Mr Davis replied: “Not only would it lead to division and strife, as you put it, it’d also create an incentive for the European Union to give us the worst deal possible.”
Reports have suggested the next Chequers away day for the cabinet is July 5 and 6, which fits with earlier speculation the trade bill present on July 9.
Mr Grieve was also today accused of attempting to derail Brexit after he was spotted attending a meeting of anti-Brexit campaigners in Smith Square in London on Tuesday evening.
The event was attended by pro-European figures including Liberal Democrat peers, Tony Blair’s former sin doctor Alastair Campbell, and anti-Brexit campaign groups Best for Britain, People’s Vote, and Ooen Britain.
Mr Grieve was attending a meeting entitled Where next for Brexit?, and its agenda was marked as “in confidence”.
It was described as an “informal forum connecting the main operational UK pro-EU organisations and individuals” and was held under the Chatham House Rule which allows for discussions to be held behind closed doors.
Dominic Grieve was accused of trying to derail Brexit
Brexiteer Jacob Rees-Mogg commented on Mr Grieve’s attendance, saying: “Dominic should be careful about the company he keeps if he wishes to maintain his position that this is not about stopping Brexit.
“He is someone I trust and when he says he is not trying to frustrate Brexit I believe him but the people he is associating with are clear they do want to stop Brexit.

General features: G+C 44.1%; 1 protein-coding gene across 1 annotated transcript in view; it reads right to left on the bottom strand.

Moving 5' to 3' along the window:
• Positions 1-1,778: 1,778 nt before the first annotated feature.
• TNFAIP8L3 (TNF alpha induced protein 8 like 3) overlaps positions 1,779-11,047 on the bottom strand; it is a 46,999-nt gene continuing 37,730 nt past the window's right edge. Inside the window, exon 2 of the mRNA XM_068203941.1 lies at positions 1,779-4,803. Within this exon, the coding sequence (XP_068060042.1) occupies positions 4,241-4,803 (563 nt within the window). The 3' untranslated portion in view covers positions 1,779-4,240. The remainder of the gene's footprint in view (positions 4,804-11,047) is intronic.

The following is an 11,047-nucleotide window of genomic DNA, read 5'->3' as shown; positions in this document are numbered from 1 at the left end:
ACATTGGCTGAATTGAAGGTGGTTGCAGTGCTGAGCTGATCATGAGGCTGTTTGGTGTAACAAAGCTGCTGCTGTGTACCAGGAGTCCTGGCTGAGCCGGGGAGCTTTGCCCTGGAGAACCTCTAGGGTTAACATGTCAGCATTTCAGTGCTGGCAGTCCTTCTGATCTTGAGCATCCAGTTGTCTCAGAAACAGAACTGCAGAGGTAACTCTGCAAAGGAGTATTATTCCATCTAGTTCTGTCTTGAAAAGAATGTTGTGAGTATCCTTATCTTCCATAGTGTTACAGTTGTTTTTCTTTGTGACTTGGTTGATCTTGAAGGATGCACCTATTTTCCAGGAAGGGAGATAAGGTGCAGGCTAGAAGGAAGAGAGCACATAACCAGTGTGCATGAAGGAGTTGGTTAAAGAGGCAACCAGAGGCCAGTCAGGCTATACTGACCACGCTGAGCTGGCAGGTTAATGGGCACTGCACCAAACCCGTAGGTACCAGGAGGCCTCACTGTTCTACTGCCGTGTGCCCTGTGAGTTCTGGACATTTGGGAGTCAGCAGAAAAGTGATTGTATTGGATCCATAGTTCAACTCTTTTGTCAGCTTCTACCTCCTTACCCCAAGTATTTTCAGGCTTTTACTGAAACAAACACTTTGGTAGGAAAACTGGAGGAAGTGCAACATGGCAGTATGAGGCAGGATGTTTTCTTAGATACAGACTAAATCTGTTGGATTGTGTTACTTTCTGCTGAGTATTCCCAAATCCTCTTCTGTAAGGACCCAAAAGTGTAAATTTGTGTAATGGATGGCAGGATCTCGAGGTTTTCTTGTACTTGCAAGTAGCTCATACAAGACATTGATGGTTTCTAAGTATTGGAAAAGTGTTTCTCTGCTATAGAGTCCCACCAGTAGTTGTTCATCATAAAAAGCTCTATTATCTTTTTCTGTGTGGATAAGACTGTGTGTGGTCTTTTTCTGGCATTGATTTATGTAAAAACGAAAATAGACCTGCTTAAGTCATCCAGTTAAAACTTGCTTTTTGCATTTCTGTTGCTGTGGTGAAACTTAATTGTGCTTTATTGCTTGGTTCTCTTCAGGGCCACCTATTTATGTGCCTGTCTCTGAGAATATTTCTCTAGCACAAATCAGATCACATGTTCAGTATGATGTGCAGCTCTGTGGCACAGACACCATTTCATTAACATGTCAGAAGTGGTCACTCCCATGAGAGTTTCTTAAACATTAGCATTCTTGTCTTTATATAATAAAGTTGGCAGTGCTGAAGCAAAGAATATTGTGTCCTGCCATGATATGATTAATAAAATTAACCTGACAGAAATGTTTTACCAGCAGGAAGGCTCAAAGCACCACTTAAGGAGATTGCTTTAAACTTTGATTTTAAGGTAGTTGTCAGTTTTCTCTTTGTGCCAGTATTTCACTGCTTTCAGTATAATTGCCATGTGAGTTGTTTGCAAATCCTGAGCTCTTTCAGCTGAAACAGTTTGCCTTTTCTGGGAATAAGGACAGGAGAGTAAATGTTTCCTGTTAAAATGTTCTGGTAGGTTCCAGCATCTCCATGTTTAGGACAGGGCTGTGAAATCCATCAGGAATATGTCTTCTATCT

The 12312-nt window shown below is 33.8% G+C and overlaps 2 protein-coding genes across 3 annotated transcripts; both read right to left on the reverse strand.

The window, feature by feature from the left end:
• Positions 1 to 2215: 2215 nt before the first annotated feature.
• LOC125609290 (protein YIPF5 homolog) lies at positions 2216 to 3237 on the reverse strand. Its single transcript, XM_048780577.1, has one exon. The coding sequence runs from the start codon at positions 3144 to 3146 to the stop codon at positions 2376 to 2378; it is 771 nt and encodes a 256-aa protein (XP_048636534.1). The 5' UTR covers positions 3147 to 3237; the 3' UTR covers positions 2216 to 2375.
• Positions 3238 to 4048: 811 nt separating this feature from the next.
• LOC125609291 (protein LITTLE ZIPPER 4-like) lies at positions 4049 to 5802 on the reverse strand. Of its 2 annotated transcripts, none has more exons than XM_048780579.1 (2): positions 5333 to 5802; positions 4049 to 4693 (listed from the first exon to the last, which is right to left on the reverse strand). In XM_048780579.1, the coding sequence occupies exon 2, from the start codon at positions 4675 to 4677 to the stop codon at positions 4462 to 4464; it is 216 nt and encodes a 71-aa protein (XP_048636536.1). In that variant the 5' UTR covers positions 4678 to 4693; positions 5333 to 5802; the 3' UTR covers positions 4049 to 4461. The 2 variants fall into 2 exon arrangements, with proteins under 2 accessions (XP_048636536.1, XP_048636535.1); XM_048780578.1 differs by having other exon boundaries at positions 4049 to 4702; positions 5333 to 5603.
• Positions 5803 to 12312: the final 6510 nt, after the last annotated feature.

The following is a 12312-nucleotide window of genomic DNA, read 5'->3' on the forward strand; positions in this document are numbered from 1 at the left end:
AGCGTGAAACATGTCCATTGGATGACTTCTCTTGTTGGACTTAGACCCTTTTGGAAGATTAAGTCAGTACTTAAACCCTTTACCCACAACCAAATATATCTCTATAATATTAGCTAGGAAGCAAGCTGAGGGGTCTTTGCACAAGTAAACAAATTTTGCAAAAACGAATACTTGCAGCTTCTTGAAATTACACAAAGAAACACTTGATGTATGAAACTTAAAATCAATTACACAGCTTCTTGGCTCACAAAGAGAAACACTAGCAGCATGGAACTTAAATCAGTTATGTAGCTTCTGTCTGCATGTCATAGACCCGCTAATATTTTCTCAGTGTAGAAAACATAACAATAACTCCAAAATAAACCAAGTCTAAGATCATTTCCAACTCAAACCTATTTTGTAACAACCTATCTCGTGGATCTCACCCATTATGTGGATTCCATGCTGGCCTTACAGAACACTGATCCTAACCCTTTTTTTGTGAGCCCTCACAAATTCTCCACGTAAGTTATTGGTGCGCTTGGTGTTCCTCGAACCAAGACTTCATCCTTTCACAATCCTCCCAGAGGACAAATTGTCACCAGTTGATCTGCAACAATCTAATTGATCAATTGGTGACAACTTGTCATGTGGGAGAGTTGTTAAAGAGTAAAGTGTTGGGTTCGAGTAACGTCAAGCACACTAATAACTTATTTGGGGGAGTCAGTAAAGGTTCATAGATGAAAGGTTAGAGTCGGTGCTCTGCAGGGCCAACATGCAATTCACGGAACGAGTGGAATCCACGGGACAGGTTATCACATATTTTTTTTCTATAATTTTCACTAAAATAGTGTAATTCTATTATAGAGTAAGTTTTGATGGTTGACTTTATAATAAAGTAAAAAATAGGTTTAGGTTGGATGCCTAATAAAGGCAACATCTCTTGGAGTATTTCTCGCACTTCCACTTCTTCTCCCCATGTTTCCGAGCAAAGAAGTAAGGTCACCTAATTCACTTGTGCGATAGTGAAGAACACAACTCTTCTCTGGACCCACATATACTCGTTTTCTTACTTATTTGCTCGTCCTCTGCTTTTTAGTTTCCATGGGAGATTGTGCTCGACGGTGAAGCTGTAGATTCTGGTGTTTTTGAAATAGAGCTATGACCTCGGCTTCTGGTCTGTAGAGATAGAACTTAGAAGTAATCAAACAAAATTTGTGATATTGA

“If you sup with the devil you should use a long spoon and he is using an egg spoon.”
Sir Bill Cash, the chairman of the Commons European scrutiny committee, said: “It’s clear that Mr Grieve is consorting with those people who are all intent on reversing Brexit.
“It makes his claim that he is trying to be helpful to the Government transparent nonsense.”
But Mr Grieve told the Press Association “there was no conspiracy”.
He added: “I went along to speak at a meeting.
“I often go to meetings to speak at people’s invitation and that’s what I did.
“The meeting had been called by one of my Conservative colleagues to discuss how the process of Brexit was unfolding and to seek a briefing from me as to how I thought the dynamics were playing out in Parliament.”
Carwyn Jones has urged Theresa May to overcome her “fear of a few backbenchers”
Mr Grieve said he bleieved the meeting had been held at Europe House because it was organised by an MEP.
The building is used by the European Parliament as well as the European Commission, which said it had nothing to do with the meeting.
Mr Grieve added: “I told the meeting what I say publicly all around the place.
“Look at my lectures, go on my website, have a look at what I have to say about how I see the current dynamics of Brexit and the problems associated with it and the problems of trying to bring this to satisfactory conclusion.”
“It certainly, from my point of view, was not a meeting to conspire with anybody.”
A European Commission spokesman said: “MEPs of all parties – including Ukip – organise meetings at the European Parliament’s office.